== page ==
Framingham only included a small number of individuals with diabetes (n=428), and the duration of known diabetes or other measures of disease severity such as HbA1c are not included. Both the original and more recent equations have been shown to underestimate CVD risk and coronary heart disease risk in individuals with diabetes, although the newer equations perform much better (Guzder et al, 2005; Price et al, 2008).

SCORE (Systematic Coronary Risk Evaluation)
The SCORE risk equation was developed to estimate the 10-year risk of dying from a CVD event in the general population only (Conroy et al, 2003). The equations were produced based on pooled data from 12 European cohort studies, including over 200000 individuals and over 2.7 million patient years of follow-up. 

Limitations of these equations include the fact that each risk factor was only measured once and not repeated over a period of time. SCORE also only includes a limited number of risk factors (age, sex, total cholesterol or total HDL–cholesterol ratio, smoking status and systolic blood pressure). While these are clearly the most important CVD risk factors, other key factors such as diabetes and ethnicity are absent. 

The accuracy of the SCORE equations has been tested in a large Austrian cohort of over 44000 people drawn from the general population (Ulmer et al, 2005). Of these, 487 died from a CVD event. SCORE predicted that 666 CVD deaths should have occurred. However, SCORE did correctly identify those most likely to die from a CVD cause.

Unfortunately, the studies used did not have a standard method of recording diabetes so, unsurprisingly, these equations have been shown to underestimate risk in people with diabetes (Coleman et al, 2007a), and should therefore not be used in people with diabetes.

DECODE (Diabetes Epidemiology: Collaborative Analysis of Diagnostic Criteria in Europe)
The DECODE study group has developed risk equations to estimate the 5- and 10-year probability of dying from a CVD event (Balkau et al, 2004). The equations were based on pooled data from 14 studies conducted across Europe. They include glucose categories based on fasting and 2-hour plasma glucose values, irrespective of whether or not an individual had a diagnosis of diabetes. The value of these equations in routine clinical practice, however, is questionable given the need for an oral glucose tolerance test.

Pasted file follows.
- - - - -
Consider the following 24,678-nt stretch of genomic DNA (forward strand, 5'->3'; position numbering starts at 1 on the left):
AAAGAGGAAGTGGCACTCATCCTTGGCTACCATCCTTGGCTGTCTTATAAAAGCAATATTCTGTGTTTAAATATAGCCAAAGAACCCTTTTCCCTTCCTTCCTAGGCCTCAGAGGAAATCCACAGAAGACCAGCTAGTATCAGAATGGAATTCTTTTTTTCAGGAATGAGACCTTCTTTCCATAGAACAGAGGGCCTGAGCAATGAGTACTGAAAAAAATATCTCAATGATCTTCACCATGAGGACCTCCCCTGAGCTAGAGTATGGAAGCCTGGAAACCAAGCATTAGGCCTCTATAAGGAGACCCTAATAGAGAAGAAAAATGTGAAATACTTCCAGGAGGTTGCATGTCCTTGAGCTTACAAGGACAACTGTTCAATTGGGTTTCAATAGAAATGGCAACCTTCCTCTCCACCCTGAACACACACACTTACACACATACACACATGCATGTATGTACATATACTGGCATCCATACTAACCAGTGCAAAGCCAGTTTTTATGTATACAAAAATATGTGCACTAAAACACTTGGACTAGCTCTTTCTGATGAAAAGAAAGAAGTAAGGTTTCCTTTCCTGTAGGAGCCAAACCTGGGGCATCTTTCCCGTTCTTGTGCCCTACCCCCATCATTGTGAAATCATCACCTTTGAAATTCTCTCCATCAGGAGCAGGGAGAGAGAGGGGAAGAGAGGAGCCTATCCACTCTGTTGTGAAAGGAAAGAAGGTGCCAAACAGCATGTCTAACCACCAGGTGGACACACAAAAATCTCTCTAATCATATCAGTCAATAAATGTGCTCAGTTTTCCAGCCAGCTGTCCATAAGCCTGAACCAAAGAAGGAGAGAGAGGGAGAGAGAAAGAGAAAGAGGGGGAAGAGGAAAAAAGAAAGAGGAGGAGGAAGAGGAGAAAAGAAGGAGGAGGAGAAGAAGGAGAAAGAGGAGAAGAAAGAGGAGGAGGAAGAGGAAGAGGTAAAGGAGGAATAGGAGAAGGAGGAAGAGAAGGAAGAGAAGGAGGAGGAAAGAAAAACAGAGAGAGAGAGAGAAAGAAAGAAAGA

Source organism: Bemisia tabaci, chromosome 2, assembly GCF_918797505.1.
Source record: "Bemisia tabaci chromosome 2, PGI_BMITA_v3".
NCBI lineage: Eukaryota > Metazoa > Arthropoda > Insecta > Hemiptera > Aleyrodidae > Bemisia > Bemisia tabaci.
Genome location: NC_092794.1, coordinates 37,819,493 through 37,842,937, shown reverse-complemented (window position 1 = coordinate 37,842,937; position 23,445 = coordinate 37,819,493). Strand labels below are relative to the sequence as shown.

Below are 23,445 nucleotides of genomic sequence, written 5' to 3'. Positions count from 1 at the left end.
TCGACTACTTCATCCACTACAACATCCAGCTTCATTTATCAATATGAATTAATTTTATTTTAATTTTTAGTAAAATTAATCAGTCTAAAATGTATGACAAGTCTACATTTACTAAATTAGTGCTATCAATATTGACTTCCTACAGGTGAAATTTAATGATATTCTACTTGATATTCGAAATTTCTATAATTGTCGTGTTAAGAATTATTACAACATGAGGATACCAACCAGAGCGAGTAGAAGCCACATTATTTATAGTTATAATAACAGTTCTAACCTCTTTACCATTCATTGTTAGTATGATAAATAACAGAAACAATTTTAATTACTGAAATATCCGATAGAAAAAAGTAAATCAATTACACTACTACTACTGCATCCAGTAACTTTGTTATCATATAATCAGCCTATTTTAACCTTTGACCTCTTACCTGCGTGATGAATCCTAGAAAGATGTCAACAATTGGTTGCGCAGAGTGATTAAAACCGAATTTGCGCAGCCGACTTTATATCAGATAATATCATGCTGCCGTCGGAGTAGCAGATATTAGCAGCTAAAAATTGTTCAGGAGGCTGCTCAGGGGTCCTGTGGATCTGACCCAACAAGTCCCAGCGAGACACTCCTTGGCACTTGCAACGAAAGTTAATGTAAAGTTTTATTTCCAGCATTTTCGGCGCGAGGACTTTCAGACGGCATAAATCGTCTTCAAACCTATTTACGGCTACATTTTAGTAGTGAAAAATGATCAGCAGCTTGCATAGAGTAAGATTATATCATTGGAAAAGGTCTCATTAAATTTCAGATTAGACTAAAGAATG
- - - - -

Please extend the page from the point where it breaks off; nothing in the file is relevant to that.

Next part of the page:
The studies included were all good at determining if someone had died from a CVD event, and at the end of the study the investigators knew whether more than 95% of their participants were alive or dead. However, each study varied in how the biochemical information was collected. 

The authors also did not know how many of their participants had a history of a CVD event before entering into the study. This makes it difficult to interpret the risk estimates because it is not clear if they are estimating the risk of having a first CVD event or the risk of having another event. The investigators were also unable to include HDL cholesterol and triglycerides in their equations as these variables were not available. HDL has been shown to be an important CVD risk factor in other calculators (Coleman et al, 2007b, D’Agostino et al, 2008). Other limitations were that only half of the studies collected data for 10 years. This means that the 10-year risk estimates are based on much less information that the 5-year estimates. However, unlike many other studies, DECODE included a large number of younger people. Over half the male participants and one third of the female participants were under 50 years of age at entry to the study. 

Two of the studies included in this calculator did not record if participants had diabetes, therefore it is not recommended for this population.